Eating Disorders In A General Practice Population (Psychological Medicine Supplements)
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Treatment generally involves a team approach that includes you, your family, your primary care provider, a mental health professional and a dietitian experienced in treating eating disorders. You may have a case manager to coordinate your care.
Dietary supplements and herbal products designed to suppress the appetite or aid in weight loss may be abused by people with eating disorders. Weight-loss supplements or herbs can have serious side effects and dangerously interact with other medications.
Usually, when people turn to alternative or complementary medicine it's to improve their health. But dietary supplements and herbal products designed to suppress the appetite or aid in weight loss may be unsafe and abused by people with eating disorders. Such products can have potentially dangerous interactions with other medications.
Although the lifetime prevalence of BN has been shown to be roughly double of that of AN (0.5% vs 0.3%) in males in the general population,21 we found an IR ratio closer to 1 for diagnosed BN and AN in this study. This might suggest that males are not being diagnosed with BN in general practice in the UK.
The prevalence of eating disorders is high in people with higher weight. However, despite this, eating disorders experienced by people with higher weight have been consistently under-recognised and under-treated, and there is little to guide clinicians in the management of eating disorders in this population.
The aim of this guideline is to synthesise the current best practice approaches to the management of eating disorders in people with higher weight and make evidence-based clinical practice recommendations.
The objective of this project was to develop recommendations and clinical considerations to guide clinicians in the management of people experiencing eating disorders who also have higher weight. A Guideline Development Group was formed containing members with academic and/or clinical expertise and people with a lived experience of eating disorder. The guideline was not only informed by reviews of the scientific literature but also clinical expertise and lived expertise. This guideline has undergone extensive review and consultation over an 18-month period involving reviews by key stakeholders, including experts and organisations with clinical, academic and/or lived expertise. The guideline outlines a set of recommendations for clinical practice including the strong recommendation for psychological treatment to be offered as the first treatment for an eating disorder in people who are of higher weight. Considerations in clinical practice including weight stigma, care by professionals from disparate disciplines, and cultural considerations are also discussed. The Guideline Development Group acknowledges a lack of available research evidence specific to people experiencing an eating disorder who are also of higher weight and consequently some recommendations relied on consensus of group members taking into account the expert reviews. The Group also identified areas where additional research is necessary such as research evaluating weigh-neutral and other more recent approached in the field.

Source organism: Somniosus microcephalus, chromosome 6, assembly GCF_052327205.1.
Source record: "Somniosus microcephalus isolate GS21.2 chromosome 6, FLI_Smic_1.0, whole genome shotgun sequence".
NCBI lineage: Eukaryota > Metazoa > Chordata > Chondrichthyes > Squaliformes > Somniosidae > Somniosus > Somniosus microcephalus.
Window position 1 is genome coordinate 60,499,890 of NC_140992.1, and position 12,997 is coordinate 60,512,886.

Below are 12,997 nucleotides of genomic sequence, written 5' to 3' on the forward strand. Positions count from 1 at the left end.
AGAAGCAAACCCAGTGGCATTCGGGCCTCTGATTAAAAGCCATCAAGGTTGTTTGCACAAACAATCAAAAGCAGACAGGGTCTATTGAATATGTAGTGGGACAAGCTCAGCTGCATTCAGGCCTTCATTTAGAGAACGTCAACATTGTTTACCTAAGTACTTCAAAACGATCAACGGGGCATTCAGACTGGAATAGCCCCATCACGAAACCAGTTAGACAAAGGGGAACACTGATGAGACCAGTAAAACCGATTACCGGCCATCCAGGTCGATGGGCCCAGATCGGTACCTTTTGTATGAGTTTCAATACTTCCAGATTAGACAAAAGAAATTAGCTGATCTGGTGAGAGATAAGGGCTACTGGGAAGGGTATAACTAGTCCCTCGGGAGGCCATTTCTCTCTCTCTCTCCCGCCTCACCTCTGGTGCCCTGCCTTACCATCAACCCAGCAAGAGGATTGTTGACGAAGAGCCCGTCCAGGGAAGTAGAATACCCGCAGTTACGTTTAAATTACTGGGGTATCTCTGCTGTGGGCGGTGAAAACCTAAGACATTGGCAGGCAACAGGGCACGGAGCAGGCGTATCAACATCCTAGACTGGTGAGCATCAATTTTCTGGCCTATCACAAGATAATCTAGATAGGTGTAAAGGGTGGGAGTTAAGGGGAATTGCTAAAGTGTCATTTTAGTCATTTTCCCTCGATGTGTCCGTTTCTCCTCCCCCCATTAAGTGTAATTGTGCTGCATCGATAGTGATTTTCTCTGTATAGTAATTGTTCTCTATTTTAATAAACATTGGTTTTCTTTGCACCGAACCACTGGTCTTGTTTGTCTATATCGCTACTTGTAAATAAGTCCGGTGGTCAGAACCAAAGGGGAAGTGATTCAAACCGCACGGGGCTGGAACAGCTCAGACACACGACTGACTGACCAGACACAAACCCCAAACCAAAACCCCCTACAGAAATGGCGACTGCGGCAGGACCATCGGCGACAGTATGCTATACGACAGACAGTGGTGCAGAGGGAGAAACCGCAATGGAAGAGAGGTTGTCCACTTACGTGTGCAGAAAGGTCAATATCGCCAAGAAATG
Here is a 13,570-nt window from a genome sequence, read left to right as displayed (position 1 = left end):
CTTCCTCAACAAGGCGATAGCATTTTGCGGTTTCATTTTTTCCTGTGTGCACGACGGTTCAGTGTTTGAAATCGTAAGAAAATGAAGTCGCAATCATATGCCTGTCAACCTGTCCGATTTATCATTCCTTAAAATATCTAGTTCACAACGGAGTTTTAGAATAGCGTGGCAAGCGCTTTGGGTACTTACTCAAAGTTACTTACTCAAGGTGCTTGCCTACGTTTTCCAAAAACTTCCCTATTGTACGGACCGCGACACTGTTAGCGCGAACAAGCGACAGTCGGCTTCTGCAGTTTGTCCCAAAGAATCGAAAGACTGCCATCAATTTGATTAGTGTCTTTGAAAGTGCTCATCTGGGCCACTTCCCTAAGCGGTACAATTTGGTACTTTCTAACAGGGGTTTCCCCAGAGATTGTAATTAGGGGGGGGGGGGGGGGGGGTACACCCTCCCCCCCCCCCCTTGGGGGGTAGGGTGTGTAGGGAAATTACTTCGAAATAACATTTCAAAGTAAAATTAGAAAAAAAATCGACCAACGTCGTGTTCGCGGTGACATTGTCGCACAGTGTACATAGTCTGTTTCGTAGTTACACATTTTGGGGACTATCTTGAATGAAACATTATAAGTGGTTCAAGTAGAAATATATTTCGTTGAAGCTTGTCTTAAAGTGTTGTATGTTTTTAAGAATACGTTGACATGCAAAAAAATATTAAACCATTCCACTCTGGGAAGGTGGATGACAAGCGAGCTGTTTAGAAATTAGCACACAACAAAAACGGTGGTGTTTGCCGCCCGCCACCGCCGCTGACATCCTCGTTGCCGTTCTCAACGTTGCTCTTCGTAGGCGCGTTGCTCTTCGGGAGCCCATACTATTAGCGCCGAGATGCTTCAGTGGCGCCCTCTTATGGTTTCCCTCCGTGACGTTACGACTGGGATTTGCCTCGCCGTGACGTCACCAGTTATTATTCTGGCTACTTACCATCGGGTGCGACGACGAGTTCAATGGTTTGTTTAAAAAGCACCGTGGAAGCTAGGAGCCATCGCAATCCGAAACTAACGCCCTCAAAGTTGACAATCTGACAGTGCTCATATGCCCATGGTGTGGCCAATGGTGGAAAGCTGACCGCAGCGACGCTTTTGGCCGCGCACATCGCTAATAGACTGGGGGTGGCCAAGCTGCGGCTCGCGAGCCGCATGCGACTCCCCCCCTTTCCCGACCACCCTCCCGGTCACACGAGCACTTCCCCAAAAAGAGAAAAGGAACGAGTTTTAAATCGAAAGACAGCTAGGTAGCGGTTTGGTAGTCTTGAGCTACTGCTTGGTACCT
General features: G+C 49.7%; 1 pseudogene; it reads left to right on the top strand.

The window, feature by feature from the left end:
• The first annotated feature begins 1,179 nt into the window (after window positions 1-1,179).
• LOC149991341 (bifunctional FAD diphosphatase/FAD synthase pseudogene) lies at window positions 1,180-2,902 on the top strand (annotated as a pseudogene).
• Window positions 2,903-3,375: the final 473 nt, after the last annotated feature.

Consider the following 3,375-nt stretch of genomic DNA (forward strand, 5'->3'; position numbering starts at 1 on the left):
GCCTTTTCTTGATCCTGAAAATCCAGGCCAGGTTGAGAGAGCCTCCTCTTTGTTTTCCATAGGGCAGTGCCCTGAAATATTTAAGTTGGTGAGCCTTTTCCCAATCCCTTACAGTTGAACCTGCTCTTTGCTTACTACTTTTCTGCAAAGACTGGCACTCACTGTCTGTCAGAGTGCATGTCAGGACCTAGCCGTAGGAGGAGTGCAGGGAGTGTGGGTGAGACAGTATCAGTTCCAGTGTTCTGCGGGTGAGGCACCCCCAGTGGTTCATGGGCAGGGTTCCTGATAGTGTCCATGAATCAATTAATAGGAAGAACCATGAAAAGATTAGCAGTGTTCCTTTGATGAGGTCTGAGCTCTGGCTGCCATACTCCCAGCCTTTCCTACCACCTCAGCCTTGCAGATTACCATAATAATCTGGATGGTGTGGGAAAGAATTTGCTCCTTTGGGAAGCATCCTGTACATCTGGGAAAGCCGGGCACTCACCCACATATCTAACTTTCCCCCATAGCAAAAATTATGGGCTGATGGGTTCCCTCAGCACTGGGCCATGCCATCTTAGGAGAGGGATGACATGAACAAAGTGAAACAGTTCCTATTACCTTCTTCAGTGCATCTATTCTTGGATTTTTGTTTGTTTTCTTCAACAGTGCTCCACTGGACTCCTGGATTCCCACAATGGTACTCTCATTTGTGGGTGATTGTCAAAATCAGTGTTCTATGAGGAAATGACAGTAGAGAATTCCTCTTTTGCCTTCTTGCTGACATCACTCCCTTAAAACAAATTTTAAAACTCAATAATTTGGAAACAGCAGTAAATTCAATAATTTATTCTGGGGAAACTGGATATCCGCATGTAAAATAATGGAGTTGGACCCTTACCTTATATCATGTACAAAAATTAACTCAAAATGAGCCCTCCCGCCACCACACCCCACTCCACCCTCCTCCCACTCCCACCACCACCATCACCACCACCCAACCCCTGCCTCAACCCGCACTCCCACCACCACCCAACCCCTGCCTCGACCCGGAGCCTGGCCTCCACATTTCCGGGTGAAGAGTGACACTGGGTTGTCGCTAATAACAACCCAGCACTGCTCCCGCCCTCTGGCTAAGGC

Eating disorders are serious, complex and potentially life-threatening mental illnesses. While historically, eating disorders have been conceptualised as disorders of people of low body weightFootnote 1 there is now substantive evidence that this is inaccurate. The most common eating disorders are binge-eating disorder, other specified feeding or eating disorder (OSFED) and bulimia nervosa, and these occur in people across a broad range of body types . Eating disorders are common and increasing in prevalence. This is particularly true for people with eating disorders who are of higher weight. This population comprises more than half of all people with an eating disorder in Australia with rates of eating disorders increasing most in people with higher weight .
A key rationale for this guideline (see Box 1) is that despite the high prevalence, eating disorders in people with higher weight have been consistently under-recognised and under-treated. People with a lived experience of an eating disorder who are of higher weight report being misdiagnosed, dismissed by health professionals and sidelined or excluded from eating disorder treatment services. This population is also often absent from eating disorders research, with the exception of binge-eating disorder. Weight stigma is a major factor contributing to these shortfalls and is addressed in this guideline. This guideline aims to promote weight-inclusive practice and provide advice on how to avoid weight stigmatising practices for people with an eating disorder who are of higher weight.